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Joel Fosha
Indiana Institute on Disability and Community

Last modified: Tuesday, January 5, 2010

Book by IU faculty member examines aging and place in America

Jan. 5, 2010

BLOOMINGTON, Ind. -- With the first of the Baby Boom generation well into midlife, the number of Americans at or nearing retirement age is both unprecedented and expanding, notes Indiana University faculty member Phil Stafford in his recently published book Elderburbia: Aging with a Sense of Place in America.


Stafford, an adjunct professor in the IU Bloomington Department of Anthropology and director of the Indiana Institute on Disability and Community's Center on Aging and Community, writes that, with so much emphasis being given to helping retirees maintain good health and active lifestyles, it also is important to think about where they live and how to make those homes and communities elder-friendly.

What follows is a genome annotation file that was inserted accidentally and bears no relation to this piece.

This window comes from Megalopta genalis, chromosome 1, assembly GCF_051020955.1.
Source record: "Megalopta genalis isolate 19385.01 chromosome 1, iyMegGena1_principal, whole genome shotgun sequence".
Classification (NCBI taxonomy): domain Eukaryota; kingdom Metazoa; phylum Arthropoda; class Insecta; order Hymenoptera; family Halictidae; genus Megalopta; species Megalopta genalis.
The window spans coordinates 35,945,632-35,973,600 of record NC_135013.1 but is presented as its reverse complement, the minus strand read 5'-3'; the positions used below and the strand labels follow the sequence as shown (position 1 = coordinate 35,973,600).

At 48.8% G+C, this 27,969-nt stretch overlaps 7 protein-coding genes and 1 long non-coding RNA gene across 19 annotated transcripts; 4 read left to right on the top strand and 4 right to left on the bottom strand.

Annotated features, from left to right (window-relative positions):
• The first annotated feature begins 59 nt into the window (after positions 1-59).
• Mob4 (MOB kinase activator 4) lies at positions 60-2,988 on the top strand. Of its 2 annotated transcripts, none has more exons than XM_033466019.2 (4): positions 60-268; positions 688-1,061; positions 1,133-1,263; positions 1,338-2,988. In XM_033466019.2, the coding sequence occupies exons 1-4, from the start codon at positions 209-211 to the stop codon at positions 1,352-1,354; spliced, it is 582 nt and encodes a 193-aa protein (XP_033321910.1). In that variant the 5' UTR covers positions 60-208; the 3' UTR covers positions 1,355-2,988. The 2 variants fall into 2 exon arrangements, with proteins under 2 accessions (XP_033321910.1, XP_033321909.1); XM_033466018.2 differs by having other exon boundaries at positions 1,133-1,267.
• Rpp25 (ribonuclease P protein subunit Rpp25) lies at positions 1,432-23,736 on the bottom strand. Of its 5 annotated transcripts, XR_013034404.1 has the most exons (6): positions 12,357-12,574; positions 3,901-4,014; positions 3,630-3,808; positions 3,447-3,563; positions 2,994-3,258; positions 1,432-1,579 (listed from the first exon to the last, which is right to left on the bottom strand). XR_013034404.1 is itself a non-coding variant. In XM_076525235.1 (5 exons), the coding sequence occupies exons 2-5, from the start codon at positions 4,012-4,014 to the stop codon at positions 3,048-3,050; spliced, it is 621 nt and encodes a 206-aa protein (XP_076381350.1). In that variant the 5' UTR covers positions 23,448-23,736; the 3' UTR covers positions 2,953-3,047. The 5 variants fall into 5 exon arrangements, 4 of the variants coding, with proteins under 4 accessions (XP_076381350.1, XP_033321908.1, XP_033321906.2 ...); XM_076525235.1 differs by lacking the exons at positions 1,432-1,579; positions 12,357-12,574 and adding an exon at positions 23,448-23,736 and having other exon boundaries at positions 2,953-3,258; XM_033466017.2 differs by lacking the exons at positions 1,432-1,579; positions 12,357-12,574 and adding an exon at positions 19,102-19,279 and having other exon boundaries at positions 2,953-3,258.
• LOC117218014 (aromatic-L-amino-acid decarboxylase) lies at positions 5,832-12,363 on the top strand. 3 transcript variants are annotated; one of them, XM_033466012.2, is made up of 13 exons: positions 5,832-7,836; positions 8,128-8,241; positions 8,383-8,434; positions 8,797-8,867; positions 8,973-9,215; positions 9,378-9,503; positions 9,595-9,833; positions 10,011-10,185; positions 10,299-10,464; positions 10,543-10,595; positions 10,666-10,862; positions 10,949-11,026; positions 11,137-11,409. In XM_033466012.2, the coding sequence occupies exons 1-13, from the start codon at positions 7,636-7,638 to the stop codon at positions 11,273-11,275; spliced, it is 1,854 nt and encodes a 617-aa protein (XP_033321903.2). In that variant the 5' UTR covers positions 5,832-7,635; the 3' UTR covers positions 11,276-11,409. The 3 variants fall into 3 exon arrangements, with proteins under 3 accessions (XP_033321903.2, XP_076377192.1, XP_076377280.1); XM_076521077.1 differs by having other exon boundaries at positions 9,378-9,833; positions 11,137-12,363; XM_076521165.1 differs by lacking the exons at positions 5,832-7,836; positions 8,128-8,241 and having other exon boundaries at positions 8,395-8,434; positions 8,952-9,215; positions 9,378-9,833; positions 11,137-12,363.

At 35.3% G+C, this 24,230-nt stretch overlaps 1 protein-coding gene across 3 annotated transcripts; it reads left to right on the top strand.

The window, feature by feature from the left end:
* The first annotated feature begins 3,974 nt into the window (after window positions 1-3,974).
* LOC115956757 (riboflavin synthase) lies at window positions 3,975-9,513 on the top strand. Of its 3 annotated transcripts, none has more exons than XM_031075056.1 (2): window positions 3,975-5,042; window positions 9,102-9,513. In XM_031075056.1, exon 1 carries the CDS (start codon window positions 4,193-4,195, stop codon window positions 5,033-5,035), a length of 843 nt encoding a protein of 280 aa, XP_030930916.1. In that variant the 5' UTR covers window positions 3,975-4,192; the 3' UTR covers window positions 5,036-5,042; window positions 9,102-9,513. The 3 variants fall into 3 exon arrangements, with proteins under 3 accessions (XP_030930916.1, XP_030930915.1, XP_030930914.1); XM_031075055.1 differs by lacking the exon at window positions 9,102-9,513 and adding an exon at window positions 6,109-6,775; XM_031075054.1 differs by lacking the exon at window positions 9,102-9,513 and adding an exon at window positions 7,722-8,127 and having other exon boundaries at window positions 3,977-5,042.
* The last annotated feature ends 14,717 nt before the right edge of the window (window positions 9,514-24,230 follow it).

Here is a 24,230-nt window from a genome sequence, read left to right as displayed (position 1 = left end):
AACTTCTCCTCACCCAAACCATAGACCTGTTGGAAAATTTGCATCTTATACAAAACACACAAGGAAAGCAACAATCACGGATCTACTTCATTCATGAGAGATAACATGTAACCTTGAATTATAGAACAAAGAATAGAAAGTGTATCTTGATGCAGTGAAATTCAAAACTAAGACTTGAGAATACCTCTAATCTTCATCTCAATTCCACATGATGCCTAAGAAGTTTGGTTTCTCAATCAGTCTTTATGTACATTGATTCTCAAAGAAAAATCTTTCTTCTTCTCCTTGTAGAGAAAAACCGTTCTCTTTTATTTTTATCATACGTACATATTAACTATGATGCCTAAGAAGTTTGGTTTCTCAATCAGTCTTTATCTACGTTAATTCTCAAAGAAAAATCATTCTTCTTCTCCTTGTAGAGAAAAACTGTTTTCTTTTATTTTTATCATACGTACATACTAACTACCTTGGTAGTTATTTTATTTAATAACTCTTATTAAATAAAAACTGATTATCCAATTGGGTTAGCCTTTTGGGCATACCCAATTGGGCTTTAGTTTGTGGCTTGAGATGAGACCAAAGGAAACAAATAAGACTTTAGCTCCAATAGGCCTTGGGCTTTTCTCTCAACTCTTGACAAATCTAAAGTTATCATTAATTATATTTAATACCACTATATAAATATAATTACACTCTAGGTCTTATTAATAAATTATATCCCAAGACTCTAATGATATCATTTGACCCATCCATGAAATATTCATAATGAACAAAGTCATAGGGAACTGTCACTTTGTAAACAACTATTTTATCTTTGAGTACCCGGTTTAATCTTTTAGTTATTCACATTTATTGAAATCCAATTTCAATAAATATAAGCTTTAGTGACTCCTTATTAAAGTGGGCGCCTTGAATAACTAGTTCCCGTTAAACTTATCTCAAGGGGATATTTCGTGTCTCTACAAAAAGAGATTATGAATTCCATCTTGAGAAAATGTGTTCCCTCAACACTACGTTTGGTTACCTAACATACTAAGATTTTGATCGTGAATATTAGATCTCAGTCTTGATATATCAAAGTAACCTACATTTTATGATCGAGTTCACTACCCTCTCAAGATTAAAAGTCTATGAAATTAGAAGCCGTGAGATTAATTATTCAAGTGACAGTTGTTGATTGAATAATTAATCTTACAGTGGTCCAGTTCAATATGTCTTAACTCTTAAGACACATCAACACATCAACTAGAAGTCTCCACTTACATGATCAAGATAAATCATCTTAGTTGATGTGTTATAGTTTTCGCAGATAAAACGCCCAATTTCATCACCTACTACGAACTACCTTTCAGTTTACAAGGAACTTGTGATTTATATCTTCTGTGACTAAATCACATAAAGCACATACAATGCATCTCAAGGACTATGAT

Stafford's book argues that aging is not about time and the body, but about place and relationships. Drawing on the multidisciplinary field of ethnography, it gives readers a deeper understanding of how the aging experience is shaped by where people call home, as well as a look at what makes a place well-suited for post-retirement living.

Elderburbia combines cutting-edge scholarship with practical advice and provides an introduction to pivotal research on the broad subject of aging and place, including studies of migration and relocation. It also takes readers inside innovative, elder-friendly community planning around the United States, particularly AdvantAge -- an initiative to help counties, cities and towns prepare for the growing number of older adults who are "aging in place," as opposed to moving to retiree-only communities. Elderburbia: Aging with a Sense of Place in America is published by Praeger Publishers.

The Indiana University Center on Aging and Community conducts research and provides training, assistance and information to individuals, families and professionals seeking to enable older persons to lead self-determined lives within their communities. It is part of the Indiana Institute for Disability and Community at IU Bloomington. For more information, see